[f]or the government to carry its burden of persuasion, it must, of course, do more than merely assert the unavailability of an appropriate program. Because this burden is placed on the government, the district court cannot require the defendant to locate his own correctional facility.


Id. at 591. Here, the government has done no more than assert the unavailability of an appropriate program, and therefore has not carried its burden of persuasion.



In summary, we find that the district court, as it was required to do, considered and made findings regarding each of the six factors. These findings are not clearly erroneous. Therefore, the district court's determination that a balancing of the factors weighed in favor of denying transfer is not an abuse of discretion. We AFFIRM. The mandate shall issue forthwith. No petition for rehearing shall be entertained.


The Honorable Robert R. Merhige, Jr., Senior United States District Judge for the Eastern District of Virginia, sitting by designation


Cling had been defendant's wrestling coach, and had a prior conviction for contributing to the delinquency of a minor for selling crack cocaine to juveniles


When defendant was approximately seven years old, he accidentally shot and killed his three-year-old brother


Accord United States v. J.J.K., 76 F.3d 870, 871-72 (7th Cir.1996); United States v. Doe, 49 F.3d 859, 865 (2nd Cir.1995); United States v. One Juvenile Male, 40 F.3d 841, 844 (6th Cir.1994); United States v. A.R., 38 F.3d 699, 701 (3rd Cir.1994)


See Breed v. Jones, 421 U.S. 519, 541, 95 S.Ct. 1779, 1791-92, 44 L.Ed.2d 346 (1975), where the Supreme Court found a double jeopardy violation in the case of a defendant who had been prosecuted in adult court following a juvenile hearing that required an adjudication of the underlying crime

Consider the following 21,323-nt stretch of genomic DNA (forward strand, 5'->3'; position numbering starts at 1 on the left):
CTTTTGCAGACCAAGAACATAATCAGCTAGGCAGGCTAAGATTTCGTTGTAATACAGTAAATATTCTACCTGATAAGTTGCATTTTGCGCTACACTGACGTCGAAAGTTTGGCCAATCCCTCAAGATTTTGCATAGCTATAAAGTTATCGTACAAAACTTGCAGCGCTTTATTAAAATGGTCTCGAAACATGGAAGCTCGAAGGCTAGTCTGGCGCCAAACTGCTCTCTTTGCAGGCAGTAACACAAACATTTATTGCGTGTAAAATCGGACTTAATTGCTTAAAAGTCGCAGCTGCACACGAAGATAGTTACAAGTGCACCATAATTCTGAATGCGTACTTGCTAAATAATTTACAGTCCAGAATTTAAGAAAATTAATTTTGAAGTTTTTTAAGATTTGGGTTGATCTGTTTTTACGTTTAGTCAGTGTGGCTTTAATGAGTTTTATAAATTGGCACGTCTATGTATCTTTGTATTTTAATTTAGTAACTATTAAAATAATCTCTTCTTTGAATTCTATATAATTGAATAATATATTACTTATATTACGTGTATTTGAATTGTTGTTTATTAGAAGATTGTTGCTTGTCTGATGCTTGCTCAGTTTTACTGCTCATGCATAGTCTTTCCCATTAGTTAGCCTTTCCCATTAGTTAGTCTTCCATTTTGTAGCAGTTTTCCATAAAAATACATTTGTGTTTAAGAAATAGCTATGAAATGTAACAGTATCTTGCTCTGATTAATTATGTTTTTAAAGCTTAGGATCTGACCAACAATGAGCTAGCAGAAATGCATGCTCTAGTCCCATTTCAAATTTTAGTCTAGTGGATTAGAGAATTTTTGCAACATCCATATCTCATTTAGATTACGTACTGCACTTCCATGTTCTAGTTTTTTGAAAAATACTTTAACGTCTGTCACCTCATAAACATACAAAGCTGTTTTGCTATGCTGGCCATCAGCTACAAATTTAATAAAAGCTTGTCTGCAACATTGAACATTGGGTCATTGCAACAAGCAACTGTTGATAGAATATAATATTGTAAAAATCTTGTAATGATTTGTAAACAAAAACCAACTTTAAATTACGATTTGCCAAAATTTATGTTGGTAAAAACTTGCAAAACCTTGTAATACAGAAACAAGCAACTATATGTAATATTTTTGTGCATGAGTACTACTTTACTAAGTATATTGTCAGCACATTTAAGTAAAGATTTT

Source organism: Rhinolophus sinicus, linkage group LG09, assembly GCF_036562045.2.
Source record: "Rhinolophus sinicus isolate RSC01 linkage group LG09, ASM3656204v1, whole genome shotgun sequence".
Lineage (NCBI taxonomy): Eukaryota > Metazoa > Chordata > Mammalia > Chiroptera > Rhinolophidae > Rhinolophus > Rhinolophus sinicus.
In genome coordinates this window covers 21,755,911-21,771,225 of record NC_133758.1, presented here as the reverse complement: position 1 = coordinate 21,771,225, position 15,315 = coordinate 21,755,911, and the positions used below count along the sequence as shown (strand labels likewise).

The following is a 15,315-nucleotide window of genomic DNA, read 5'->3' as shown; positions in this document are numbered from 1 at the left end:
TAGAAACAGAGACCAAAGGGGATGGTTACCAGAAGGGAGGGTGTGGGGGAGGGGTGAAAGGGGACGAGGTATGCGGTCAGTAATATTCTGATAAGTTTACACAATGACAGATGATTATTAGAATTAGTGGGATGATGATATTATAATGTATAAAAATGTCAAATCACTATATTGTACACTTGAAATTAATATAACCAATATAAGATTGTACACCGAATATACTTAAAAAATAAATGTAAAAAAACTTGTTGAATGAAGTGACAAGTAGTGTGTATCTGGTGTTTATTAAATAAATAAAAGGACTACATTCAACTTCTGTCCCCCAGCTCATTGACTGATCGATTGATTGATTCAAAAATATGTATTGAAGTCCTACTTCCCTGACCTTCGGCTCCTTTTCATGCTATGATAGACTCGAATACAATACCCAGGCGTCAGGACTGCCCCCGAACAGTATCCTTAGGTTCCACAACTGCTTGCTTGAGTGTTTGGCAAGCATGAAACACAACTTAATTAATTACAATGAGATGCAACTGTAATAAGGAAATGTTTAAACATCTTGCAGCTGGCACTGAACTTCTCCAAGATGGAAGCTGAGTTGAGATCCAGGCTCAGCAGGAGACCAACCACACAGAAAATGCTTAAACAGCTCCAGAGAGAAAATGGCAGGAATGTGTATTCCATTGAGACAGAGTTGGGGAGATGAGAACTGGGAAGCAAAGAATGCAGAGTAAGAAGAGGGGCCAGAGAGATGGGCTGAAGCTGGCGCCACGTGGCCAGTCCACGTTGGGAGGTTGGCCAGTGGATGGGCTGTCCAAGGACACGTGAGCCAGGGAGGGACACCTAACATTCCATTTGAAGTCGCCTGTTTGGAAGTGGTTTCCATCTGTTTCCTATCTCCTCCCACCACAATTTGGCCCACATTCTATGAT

The record shows that the death of defendant's brother was not discussed by the family. Defendant's grandfather explained that, according to traditional Navajo beliefs, the death of defendant's brother was not a proper subject for discussion because it is disrespectful to speak of the dead and because such tragedies should not be revisited. However, in the last year, defendant participated in a traditional healing ceremony to redirect his life and his thinking. This ceremony appears to represent the only effort to address defendant's emotional problems related to the loss of his brother


In Alexander, this court quoted extensively from the district judge's decision, which made findings only as to each factor, not a specific statement as to whether each factor weighed in favor of or against transfer. 695 F.2d at 400 n. 3. Similarly, in Gerald N., this court summarized the district judge's findings. 900 F.2d at 191. Those findings, like those of the district court in Alexander, do not include a specific statement as to how each factor weighs


The government asserts that the district court's conclusion that the offense did not overcome the presumption in favor of juvenile adjudication is contrary to the 1994 statutory amendments to § 5032. We reject this contention. The 1994 amendments were intended "to allow prosecutors to seek to prosecute as adults those juveniles who have committed the serious violent federal felonies of assault or murder...." H.R.Rep. No. 465, 103d Cong., 2d Sess. 3 (1994) (emphasis added). Those amendments were not intended, however, to alter the standard district courts apply in determining whether to grant motions to transfer. See id. (stating that the amendments "retain the current law discretion of ... judges to decide to prosecute a juvenile as an adult if such prosecution would not serve the 'interests of justice' as defined in 18 U.S.C. § 5032")


As to the arson incident, defendant apparently started a fire in English class, setting fire to the bulletin board. The witnesses at the transfer hearing, however, were not aware of the circumstances surrounding the fire, including whether anyone was threatened with harm by it


The government contends that the district court erred in denying the transfer motion because it improperly applied a glimmer of hope test. This argument is without merit. There is not only no evidence in the record that the district court applied a glimmer of hope test, but the record supports the conclusion that defendant has a realistic chance of rehabilitation. Dr. Kushner stated that the chances of recidivism could be substantially reduced, and that defendant would have a reasonable prospect for rehabilitation, after four years of treatment in a residential setting. Moreover, as noted below, the district court properly concluded that defendant had demonstrated some rehabilitative potential